For homework on Thursday nights students will watch my Hack the Pi videos where I go over what they will be doing the following day. You can see my first video here (its my first video ever so be nice!). I made an Edpuzzle quiz using this video, you can take a look and create an account on Edpuzzle here. Edpuzzle is truly amazing! I can track which students watch the video and it automatically grades the quiz about the video for me so I know which students did not understand what I was explaining. In addition to watching the video students needed to make a drawing of their Raspberry Pi set up in their Interactive Science Notebook (ISN). Continue reading
Well it has been a LONG time since I have written a post. I have spent some serious hours prepping and organizing how I would integrate Raspberry Pi into my science curriculum. The day has finally come as my weekly Hack the Pi series is beginning.
So, how did I get to this point?
I became interested in the Raspberry Pi at the end of last year when I was researching for ways to make learning computer programming more project based. I decided I NEEDED a class set of Pi’s and so the planning begun on how I would get the resources I needed. The computer science department chairman at our districts’ high school contacted me about helping with my girls coding club, so of course I mentioned what I wanted to do with the Pi’s. He told me he had a few Pi’s he could give me to start me off. 10 Cana kits later my vision seemed to be happening. Continue reading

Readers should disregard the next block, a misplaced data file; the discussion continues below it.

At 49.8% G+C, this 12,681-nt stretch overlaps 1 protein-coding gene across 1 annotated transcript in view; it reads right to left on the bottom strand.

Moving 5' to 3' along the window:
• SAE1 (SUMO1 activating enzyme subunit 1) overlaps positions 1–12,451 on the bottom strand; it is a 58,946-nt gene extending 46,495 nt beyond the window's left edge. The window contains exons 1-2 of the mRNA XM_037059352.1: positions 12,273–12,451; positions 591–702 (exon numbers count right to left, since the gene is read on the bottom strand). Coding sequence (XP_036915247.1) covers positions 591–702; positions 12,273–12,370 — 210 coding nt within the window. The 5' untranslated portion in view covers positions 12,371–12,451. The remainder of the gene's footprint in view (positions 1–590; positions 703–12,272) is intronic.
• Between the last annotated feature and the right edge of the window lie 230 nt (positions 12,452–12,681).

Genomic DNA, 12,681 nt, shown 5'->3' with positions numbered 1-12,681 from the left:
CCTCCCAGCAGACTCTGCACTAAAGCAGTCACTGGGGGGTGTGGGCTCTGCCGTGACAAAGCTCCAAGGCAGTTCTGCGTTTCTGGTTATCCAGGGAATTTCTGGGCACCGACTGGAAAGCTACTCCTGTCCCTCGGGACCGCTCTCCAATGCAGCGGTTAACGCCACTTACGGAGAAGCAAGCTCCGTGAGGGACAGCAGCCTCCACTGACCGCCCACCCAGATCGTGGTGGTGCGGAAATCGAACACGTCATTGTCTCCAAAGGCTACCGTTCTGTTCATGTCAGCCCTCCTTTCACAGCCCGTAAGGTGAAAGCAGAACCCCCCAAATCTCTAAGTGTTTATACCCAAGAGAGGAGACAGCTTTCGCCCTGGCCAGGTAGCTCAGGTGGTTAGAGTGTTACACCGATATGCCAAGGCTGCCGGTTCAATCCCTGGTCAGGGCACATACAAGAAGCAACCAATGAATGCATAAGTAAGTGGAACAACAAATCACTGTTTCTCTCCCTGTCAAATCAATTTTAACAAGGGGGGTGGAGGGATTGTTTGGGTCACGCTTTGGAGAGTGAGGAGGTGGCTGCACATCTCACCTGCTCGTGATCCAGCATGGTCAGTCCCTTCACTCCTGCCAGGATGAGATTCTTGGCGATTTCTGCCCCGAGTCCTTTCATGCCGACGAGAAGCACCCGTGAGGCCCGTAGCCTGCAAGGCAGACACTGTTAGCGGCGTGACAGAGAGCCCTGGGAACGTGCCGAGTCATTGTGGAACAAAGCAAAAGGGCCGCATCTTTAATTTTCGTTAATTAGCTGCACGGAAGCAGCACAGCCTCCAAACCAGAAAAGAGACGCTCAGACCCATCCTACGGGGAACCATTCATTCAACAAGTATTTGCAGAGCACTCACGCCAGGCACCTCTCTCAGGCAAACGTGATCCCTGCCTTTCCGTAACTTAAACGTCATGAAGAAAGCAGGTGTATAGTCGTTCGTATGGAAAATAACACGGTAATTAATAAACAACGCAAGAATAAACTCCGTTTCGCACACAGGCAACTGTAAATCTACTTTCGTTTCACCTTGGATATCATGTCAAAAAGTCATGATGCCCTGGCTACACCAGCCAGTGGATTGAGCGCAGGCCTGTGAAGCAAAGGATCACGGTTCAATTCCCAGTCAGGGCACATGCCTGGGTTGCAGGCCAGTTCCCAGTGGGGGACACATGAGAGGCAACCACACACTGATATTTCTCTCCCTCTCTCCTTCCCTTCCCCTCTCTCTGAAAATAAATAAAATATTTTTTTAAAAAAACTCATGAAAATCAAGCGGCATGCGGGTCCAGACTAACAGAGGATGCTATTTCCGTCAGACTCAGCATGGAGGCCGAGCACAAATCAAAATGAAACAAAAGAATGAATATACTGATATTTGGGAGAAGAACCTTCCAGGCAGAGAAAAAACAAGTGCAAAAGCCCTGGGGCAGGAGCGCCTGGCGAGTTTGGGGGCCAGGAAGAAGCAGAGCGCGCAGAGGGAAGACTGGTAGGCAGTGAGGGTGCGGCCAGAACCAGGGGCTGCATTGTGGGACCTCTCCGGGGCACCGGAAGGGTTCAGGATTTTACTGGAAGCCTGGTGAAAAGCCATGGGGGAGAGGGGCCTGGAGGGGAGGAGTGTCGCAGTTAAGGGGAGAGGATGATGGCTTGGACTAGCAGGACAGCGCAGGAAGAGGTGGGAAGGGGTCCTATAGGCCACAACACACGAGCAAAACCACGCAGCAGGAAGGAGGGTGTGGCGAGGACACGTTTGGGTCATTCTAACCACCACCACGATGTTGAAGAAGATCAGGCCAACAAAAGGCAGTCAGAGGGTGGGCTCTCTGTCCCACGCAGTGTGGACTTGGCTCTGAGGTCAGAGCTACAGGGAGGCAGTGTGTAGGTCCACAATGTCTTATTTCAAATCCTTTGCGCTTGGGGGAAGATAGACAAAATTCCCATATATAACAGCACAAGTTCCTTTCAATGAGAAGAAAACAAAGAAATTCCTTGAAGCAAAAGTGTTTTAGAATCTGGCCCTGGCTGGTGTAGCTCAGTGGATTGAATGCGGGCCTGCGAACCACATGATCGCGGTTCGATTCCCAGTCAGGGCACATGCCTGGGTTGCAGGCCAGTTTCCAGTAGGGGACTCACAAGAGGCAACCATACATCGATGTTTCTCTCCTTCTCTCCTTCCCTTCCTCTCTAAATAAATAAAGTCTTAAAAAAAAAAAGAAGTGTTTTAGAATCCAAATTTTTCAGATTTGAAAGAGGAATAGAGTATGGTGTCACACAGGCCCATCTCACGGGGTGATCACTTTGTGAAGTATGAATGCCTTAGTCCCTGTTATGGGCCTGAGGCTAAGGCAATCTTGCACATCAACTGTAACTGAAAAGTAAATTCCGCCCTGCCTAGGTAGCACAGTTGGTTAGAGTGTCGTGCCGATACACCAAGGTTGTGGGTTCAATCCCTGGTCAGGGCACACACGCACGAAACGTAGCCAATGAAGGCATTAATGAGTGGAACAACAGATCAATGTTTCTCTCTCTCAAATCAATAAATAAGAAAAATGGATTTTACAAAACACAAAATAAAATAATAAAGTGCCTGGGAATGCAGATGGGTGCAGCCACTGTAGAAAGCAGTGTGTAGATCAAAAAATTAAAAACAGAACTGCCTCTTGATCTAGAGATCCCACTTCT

At the beginning of the school year I explain to my students that we will be integrating computer science into the 6th grade science curriculum. I explain to them the importance of being introduced to CS while they are in middle school and the career possibilities that await them. I explain to them how coding will help with their problem solving skills which is a VERY important skill for any scientist to develop.
Once we have covered most of the vocabulary in our first unit about the Scientific Method, I introduce the Scratch vocabulary project. Last year after Directing at an iDTech camp I became really interested in Scratch – this led me to finding the Scratch education website. The website has improved very much over the past year and I was able to find a lesson for a scratch vocabulary quiz game. I instantly fell in love with introducing Scratch by using this lesson plan. Continue reading
So the year has started and that has led me to think of what are some goals I have for this school year. I think last year was a very successful first year at my new (and hopefully last) district. However I think I can always do better, so this year I will!
Goal #1 – Network & Present
I have realized that networking is a beautiful thing. Mainly because I have soooo many ideas in my head but I have no idea of how to make the dream in my head into a reality. Networking helps – a lot! I love the Bill Nye quote that says “Everyone you will ever meet knows something you don’t.” That is so true – and instead of working myself to burn out I have found that it is more efficient to find colleagues across the world and grow our instruction together. Twitter is a great melting pot of ideas and I have found that it is a great place to share and get resources. Sharing my projects and ideas has been challenging with the limitations of twitter which is why I have started this blog. I also want to present at a conference to help increase my network of educators who have the same interests as myself.